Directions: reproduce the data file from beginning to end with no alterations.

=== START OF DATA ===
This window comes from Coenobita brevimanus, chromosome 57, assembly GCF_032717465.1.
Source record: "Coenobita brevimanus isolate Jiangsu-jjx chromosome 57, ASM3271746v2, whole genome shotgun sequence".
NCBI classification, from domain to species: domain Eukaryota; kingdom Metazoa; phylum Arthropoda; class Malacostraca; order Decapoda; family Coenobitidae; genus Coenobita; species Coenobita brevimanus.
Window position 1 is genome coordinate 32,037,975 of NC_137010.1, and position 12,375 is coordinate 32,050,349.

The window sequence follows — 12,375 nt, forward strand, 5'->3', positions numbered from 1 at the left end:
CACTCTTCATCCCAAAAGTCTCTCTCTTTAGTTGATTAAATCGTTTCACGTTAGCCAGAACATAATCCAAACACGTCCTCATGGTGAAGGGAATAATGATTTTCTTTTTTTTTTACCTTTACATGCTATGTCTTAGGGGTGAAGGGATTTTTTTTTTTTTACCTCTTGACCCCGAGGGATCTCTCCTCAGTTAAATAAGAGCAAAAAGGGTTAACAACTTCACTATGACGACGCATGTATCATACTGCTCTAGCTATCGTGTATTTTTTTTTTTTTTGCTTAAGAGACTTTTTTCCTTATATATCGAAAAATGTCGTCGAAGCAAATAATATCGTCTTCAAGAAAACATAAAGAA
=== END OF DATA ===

This window comes from Coenobita brevimanus, chromosome 57, assembly GCF_032717465.1.
Source record: "Coenobita brevimanus isolate Jiangsu-jjx chromosome 57, ASM3271746v2, whole genome shotgun sequence".
NCBI classification, from domain to species: domain Eukaryota; kingdom Metazoa; phylum Arthropoda; class Malacostraca; order Decapoda; family Coenobitidae; genus Coenobita; species Coenobita brevimanus.
Window position 1 is genome coordinate 32,037,975 of NC_137010.1, and position 12,375 is coordinate 32,050,349.

The window sequence follows — 12,375 nt, forward strand, 5'->3', positions numbered from 1 at the left end:
CACTCTTCATCCCAAAAGTCTCTCTCTTTAGTTGATTAAATCGTTTCACGTTAGCCAGAACATAATCCAAACACGTCCTCATGGTGAAGGGAATAATGATTTTCTTTTTTTTTTACCTTTACATGCTATGTCTTAGGGGTGAAGGGATTTTTTTTTTTTTACCTCTTGACCCCGAGGGATCTCTCCTCAGTTAAATAAGAGCAAAAAGGGTTAACAACTTCACTATGACGACGCATGTATCATACTGCTCTAGCTATCGTGTATTTTTTTTTTTTTTGCTTAAGAGACTTTTTTCCTTATATATCGAAAAATGTCGTCGAAGCAAATAATATCGTCTTCAAGAAAACATAAAGAA